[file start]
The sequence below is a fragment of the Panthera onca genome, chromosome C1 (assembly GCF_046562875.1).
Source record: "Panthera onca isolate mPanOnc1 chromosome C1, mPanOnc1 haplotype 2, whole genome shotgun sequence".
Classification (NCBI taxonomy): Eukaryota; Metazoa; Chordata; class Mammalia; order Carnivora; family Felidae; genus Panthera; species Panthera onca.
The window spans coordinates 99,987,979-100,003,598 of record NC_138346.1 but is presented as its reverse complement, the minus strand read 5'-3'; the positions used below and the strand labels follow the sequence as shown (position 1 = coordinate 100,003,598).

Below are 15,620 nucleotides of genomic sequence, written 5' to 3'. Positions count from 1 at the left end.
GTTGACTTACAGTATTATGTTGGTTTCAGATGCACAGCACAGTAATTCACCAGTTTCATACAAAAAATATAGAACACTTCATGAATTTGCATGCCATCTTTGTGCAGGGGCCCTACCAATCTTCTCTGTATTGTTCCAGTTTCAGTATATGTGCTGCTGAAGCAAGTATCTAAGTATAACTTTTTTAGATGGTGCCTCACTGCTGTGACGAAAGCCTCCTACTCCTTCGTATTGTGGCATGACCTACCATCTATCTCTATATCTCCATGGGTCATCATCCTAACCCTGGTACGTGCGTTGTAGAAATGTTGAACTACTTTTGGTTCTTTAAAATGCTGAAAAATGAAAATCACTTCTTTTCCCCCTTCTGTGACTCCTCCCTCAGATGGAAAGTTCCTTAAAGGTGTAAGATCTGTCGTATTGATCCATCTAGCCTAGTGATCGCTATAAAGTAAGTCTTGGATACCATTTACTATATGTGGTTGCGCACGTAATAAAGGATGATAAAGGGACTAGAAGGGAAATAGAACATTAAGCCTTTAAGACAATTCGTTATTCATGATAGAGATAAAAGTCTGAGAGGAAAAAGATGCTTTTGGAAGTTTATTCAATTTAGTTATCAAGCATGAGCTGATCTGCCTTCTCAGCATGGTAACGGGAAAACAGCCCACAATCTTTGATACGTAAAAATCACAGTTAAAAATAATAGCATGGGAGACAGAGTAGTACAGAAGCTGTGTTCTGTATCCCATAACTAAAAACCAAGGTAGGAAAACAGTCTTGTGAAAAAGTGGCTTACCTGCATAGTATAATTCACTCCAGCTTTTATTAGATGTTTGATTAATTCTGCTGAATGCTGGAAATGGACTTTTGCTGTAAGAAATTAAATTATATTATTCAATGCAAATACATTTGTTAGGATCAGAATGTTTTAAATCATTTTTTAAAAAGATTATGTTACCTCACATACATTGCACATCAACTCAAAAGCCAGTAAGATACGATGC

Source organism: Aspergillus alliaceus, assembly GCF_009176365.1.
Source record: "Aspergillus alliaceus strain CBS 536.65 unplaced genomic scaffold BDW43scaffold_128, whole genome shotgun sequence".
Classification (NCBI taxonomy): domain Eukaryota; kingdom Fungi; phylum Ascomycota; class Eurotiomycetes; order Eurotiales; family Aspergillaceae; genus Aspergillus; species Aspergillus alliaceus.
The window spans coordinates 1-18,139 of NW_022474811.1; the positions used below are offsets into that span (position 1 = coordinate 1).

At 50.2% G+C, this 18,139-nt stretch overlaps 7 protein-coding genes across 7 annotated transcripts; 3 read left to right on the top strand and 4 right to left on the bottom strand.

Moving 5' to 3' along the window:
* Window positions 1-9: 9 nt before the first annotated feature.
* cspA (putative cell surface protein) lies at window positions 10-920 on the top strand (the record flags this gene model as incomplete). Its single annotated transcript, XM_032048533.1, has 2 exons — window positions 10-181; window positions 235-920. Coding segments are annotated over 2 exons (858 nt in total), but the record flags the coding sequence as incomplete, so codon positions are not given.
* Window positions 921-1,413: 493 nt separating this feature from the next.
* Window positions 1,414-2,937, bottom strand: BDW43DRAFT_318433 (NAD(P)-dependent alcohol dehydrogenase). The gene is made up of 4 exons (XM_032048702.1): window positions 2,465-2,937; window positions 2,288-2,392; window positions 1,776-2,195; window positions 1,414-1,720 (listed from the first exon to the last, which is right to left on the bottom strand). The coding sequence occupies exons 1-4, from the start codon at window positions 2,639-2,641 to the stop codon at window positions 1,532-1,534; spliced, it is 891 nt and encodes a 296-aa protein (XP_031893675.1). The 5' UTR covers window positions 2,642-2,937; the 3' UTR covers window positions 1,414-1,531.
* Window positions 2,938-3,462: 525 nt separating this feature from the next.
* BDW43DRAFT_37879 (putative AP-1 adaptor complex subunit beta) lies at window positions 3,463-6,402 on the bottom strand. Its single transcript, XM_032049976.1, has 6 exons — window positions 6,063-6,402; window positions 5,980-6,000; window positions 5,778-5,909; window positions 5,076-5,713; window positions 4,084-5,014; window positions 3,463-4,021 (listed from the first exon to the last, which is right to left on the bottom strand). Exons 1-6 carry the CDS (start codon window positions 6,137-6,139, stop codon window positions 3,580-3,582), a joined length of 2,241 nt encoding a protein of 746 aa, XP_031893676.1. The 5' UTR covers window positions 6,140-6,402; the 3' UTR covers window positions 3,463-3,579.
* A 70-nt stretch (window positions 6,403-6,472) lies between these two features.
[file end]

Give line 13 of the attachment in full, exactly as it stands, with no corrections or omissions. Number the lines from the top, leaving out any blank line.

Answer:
* Window positions 1-9: 9 nt before the first annotated feature.